these are the tips for getting it in shape i've found so far.....
A few notes regarding newbies to diesels and Mercedes W123 vehicles:* *First, owning a diesel is*a little different than owning a gasoline (petrol) powered car, but not so much so that you should avoid them. Second, these diesels won't win you traffic light races. When cold, they need a couple minutes or so to warm up for optimum driving but this does not translate to anything negative at all - it's just the nature of the beast so to speak. Air, oil, and fuel (2) filters are the only tune-up parts you'll need - there are no spark plugs or points or transistorized ignition system on a 300D. The MOST important thing is to keep the oil changed regularly (I prefer every 3-4 thousand miles or 3-4 months whichever comes first).* This car starts well and warms up quickly. Transmission shifts very smooth once car is warmed up. Gas mileage for a 300D according to EPA back in 1980 is: 23-25 city and 26-28 highway with an average MPG of 25 overall. With regular unleaded gasoline rising rapidly nowadays, a diesel-powered car may be the best alternative for many out there! And by the way since this was originally a car from up northeast area, it does have the engine block heater option - but I never needed it here in Florida! I have had years of experience with all sorts of W123 cars and this 300D has been one of the most trouble-free cars I have ever had...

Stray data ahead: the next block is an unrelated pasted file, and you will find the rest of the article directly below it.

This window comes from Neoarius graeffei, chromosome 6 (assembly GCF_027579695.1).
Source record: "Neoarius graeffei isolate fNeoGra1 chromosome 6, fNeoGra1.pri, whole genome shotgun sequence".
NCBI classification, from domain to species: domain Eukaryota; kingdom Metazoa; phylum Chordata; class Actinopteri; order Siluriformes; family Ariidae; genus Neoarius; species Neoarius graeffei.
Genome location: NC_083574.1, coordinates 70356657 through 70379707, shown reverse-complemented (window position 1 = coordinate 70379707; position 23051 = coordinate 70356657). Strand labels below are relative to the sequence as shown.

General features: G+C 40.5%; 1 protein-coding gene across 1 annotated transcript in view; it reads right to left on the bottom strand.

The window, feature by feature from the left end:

The 1980 Mercedes 300D is a fantastic car. The engine is very sound and free of problems, provided you take some necessary steps. The in-line fuel filter should be transparent, this allows the driver to see any buildup that may accumulate from dirty fuel. This clogged filter may cause the car to lose power and and stumble while driving. This stumbling may appear like a huge engine problem and some repair shops may lead you into the premise that there is a major problem when its just a two dollar filter.